In September, Court and states will get recommendations and each will decide at next year’s ASP how to apply them. “We insist strongly that this should be comprehensive because otherwise if it only cover certain aspects it’s going to be one-sided,” said Christian Wenaweser.

Jockeying for top jobs

Against that backdrop, the forthcoming election of a new prosecutor, as Fatou Bensouda completes her nine-year tenure in June 2021, was not the main focus of this session’s agenda. 144 persons have applied to the job. But whoever is chosen will have to engage with the review’s outcomes. Behind the scenes, the word is that it is “Western Europe’s turn” after an African and a Latin American have had their go. Crown Prince in waiting seemed to be Belgian Serge Brammertz, the current prosecutor at the International Residual Mechanism for Criminal Tribunals (IRMCT), the successor body to the international tribunals for the former Yugoslavia and for Rwanda. He was regularly present at the ASP side events and would confirm his candidature with a confident smile, describing the prospective job as “challenging”.

Another key topic in everyone’s firing line – partly because six judges will be elected at the next ASP, providing fresh blood into the system – is the nomination and election of judges. A recent OSJI report concluded that “political factors too often favor political connections and expediency over transparency and merit. This practice damages the ICC bench, and as a consequence, the Court as a whole”. “Getting the right judges is fundamental and that’s where states have to step up and seek out the right candidates,” says McKay. She points out that “almost every state that spoke at the special ASP session said: we, states, also have a responsibility to look at ourselves and not just at the court’s performance.”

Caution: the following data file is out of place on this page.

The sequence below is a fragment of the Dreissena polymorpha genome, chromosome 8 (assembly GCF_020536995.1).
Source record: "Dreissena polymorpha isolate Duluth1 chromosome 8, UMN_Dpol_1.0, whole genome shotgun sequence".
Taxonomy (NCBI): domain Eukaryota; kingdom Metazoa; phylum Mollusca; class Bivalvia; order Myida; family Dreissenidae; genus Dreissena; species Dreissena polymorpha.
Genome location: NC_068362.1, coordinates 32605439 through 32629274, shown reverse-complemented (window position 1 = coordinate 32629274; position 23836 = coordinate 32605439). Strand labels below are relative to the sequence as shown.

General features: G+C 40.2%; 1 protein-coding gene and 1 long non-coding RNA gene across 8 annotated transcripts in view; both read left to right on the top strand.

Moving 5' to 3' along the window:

States in control

States nominate and elect the judges. Wenaweser agrees they have to share the blame.  States “are certainly not picking the right judges. We are not giving enough money either. I don’t think we give enough political support to the ICC. And cooperation issues,” he says. (Member states have again this year rejected the court’s financial requests and provided it with a budget increase of less than 1%. Money talks.) And some would like the review to emphasize on the states’ responsibilities a little more.

“I was hoping the methodology would make the ASP be under a bit of scrutiny on how they operate,“ said Kip Hale. Labuda points out that states may after all have tilted the balance of the review in their favour in their choice of experts. They are “very state centric,” he says. “There’s value in having state buy-in, but I thought some states might be more open to more critical external voices and it seems that the conservative states have won out.”

Hale agrees that “the signs are pointing in the wrong direction”. But he hopes “that these nine individuals will take the bull by the proverbial horns and build a process that is bottom up.” McKay already warns: “We shouldn’t think these experts are going to come up with the only solutions.”